The crew insisted on tasting the entire range of Cockburn's port

The port trade has strong links with England starting in the 17th century . The war with France meant no decent wine so fortified wine laced with brandy transported very well by ship back to England which made a glass of Port very popular. When Wellington landed in Portugal to help the Portuguese against Napoleon in the peninsular war. British companies got in on the trade so names like Sandiman , and Cockburn with a British interest persist to this day. The grapes come only from the Oporto region and were transported downriver by sailing barge to the port houses where the vintage ports take 20 years to mature in beautifully made oak vats. While making a detailed and knowledgeable analysis of the offerings of at least three different houses ably assisted by the rest of the crew, Colin was alarmed to discover that a vintage port requires drinking within 24-72 hours because it starts to deteriorate under oxidised conditions. Having opened a bottle of Colin's best vintage port a couple of days ago the whole crew has risen magnificently to the challenge of keeping the port fresh and as an otolaryngologist I can confirm the widely held belief that it is also beneficial to the vocal cords.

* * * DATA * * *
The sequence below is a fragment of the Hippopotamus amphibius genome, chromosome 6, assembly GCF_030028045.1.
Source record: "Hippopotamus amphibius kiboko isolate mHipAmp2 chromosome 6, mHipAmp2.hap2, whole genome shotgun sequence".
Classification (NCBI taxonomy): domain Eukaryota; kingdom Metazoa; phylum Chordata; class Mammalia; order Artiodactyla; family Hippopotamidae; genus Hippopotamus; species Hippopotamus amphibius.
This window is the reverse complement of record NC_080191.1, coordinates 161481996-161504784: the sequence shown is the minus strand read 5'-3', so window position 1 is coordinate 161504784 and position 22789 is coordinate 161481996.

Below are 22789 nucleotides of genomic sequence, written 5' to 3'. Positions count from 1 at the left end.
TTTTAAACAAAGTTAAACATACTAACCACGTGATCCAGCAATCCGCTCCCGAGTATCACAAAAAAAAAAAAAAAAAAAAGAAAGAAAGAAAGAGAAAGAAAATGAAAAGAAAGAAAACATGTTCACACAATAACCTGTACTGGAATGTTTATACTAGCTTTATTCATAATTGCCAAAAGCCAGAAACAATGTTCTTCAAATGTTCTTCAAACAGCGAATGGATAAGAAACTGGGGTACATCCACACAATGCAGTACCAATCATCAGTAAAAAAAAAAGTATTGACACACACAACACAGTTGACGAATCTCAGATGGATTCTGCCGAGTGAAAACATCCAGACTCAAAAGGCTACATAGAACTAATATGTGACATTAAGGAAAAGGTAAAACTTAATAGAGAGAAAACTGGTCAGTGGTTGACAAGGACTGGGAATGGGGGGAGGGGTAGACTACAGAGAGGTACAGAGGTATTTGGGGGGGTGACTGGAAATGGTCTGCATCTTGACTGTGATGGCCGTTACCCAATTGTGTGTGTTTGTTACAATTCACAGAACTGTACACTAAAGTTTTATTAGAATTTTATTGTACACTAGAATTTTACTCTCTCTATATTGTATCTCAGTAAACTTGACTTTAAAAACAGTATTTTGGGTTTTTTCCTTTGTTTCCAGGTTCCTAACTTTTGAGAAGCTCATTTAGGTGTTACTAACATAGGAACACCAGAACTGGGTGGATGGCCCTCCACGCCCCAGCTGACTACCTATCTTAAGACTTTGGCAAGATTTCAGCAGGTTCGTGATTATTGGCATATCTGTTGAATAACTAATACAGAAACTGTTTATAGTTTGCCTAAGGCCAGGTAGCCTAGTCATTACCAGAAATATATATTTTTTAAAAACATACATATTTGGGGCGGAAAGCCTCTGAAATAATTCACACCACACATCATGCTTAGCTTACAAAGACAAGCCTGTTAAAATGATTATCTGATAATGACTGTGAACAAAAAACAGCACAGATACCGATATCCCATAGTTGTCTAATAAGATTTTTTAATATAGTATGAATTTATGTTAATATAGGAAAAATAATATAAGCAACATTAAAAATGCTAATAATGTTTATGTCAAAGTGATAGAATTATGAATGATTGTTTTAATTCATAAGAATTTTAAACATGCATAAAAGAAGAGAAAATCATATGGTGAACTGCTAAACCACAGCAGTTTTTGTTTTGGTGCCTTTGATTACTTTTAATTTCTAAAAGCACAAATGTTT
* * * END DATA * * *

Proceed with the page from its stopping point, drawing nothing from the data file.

A tram ride to the town centre, Oporto

After an early start we are beaming along under parasail to complete the 65mile day sail to Figuera da Fos. Because of the dry conditions we can see large fires on the shoreline which reduce visibility but make spectacular sunrise and sunsets. Clive has radioed to say that a pin on his auto helm has shattered so we will look at it this evening. In the meantime he is hand steering.

Kika, content under parasailor

Sephina soon after sunrise